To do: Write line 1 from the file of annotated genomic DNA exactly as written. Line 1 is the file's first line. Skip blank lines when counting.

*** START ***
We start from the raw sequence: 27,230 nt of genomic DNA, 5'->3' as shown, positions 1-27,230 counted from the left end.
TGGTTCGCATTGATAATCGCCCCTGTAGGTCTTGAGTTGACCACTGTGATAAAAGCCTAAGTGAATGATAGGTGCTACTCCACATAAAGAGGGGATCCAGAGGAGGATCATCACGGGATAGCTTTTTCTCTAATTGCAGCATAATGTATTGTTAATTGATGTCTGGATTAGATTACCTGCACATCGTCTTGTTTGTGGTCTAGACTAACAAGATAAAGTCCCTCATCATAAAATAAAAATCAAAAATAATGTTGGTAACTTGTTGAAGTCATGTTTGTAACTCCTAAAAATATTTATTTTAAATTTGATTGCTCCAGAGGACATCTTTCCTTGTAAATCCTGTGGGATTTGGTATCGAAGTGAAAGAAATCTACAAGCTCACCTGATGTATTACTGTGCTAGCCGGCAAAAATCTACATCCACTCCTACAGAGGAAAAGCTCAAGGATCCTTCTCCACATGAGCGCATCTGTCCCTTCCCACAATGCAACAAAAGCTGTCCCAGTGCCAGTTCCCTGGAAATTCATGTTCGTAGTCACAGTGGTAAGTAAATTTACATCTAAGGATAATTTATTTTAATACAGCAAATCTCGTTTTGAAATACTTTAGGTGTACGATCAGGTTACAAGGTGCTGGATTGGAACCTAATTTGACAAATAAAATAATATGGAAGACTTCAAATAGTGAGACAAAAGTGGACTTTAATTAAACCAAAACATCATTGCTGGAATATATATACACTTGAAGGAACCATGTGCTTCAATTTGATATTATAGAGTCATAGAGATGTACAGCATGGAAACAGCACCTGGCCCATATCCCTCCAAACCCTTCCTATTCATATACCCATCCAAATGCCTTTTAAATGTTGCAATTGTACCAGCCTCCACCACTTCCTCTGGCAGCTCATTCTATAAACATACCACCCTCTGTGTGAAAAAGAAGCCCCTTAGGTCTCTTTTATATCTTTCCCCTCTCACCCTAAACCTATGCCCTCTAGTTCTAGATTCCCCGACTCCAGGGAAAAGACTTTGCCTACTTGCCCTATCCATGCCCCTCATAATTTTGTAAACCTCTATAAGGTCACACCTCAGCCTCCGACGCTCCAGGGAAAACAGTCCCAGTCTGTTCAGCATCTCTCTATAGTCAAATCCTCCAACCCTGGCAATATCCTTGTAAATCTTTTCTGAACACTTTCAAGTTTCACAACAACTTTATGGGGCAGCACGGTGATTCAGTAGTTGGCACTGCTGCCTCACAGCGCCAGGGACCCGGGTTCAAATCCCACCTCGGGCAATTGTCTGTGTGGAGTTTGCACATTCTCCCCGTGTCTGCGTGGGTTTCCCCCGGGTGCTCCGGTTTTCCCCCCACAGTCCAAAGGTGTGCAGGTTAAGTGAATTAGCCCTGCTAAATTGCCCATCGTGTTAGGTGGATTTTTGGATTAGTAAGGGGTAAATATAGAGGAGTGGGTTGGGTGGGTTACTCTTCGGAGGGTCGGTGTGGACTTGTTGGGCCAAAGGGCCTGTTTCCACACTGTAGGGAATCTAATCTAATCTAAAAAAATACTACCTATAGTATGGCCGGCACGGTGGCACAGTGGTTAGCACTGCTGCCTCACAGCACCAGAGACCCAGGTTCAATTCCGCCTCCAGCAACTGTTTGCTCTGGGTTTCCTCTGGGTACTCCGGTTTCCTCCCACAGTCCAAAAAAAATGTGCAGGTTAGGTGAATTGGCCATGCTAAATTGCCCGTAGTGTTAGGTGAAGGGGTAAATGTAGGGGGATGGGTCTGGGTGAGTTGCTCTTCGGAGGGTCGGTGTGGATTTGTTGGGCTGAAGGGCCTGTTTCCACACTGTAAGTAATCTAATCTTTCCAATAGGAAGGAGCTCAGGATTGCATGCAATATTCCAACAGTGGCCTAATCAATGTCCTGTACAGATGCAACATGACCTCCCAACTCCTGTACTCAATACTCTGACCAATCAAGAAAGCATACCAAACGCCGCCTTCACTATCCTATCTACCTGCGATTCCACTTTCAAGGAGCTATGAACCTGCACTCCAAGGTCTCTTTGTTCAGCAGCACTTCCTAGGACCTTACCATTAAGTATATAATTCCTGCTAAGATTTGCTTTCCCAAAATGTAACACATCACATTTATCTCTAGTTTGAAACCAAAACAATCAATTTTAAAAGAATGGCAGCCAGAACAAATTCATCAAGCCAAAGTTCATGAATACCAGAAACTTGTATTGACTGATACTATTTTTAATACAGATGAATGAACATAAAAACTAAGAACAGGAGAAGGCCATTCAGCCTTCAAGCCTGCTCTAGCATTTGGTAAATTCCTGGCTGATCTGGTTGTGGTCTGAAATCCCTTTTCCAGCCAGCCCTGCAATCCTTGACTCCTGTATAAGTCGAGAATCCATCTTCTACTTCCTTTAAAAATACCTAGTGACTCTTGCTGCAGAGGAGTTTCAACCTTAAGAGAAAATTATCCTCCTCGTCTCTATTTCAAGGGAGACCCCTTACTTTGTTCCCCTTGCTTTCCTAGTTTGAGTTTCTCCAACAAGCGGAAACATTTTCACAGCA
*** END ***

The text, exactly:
We start from the raw sequence: 27,230 nt of genomic DNA, 5'->3' as shown, positions 1-27,230 counted from the left end.